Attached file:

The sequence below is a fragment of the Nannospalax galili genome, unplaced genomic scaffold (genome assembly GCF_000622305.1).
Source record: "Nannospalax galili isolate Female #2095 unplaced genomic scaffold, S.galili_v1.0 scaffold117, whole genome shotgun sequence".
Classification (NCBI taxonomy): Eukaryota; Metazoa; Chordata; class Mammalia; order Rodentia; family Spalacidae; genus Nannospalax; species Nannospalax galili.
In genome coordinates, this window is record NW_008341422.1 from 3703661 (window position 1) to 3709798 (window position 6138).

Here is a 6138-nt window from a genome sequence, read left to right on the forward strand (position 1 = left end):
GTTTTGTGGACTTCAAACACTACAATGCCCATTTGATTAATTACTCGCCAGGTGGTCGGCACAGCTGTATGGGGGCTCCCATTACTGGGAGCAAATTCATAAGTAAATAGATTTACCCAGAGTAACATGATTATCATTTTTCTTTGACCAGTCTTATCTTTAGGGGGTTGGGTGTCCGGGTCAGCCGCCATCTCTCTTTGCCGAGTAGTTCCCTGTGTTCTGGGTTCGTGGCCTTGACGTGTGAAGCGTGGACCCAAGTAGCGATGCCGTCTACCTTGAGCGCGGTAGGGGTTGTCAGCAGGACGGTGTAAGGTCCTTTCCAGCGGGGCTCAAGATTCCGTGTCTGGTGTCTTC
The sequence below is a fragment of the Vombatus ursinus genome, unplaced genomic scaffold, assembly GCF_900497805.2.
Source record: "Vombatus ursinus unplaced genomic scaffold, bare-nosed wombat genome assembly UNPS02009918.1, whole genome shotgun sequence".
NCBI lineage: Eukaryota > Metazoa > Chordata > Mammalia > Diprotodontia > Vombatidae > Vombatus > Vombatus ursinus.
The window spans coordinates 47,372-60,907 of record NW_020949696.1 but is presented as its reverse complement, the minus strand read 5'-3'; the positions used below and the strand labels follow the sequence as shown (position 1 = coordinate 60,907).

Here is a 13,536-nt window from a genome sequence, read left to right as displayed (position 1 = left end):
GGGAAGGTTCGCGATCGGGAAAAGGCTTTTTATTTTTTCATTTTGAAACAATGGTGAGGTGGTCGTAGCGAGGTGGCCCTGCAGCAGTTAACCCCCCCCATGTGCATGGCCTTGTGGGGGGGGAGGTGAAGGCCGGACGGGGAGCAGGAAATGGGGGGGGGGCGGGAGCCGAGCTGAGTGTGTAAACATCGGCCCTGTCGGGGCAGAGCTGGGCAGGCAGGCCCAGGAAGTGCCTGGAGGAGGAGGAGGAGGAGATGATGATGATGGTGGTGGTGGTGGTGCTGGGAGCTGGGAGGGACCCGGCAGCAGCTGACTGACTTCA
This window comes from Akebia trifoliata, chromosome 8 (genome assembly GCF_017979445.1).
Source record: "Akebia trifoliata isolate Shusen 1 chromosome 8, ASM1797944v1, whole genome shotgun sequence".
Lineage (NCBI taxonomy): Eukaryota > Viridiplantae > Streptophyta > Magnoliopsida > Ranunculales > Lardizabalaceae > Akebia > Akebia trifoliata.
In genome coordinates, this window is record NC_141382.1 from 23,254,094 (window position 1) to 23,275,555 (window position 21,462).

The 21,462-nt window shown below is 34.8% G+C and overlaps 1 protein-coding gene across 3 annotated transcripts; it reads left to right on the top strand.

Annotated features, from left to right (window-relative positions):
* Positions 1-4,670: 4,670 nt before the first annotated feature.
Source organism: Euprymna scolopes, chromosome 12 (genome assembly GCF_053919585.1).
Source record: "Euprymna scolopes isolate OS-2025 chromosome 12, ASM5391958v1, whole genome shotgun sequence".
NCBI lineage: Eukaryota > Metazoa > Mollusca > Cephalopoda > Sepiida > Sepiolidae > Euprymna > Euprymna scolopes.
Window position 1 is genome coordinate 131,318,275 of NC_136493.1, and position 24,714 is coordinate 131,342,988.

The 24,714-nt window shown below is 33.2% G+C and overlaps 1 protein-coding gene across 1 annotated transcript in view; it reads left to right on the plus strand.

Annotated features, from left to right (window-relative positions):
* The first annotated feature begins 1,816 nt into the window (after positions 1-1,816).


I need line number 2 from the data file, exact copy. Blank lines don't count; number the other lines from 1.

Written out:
Source record: "Nannospalax galili isolate Female #2095 unplaced genomic scaffold, S.galili_v1.0 scaffold117, whole genome shotgun sequence".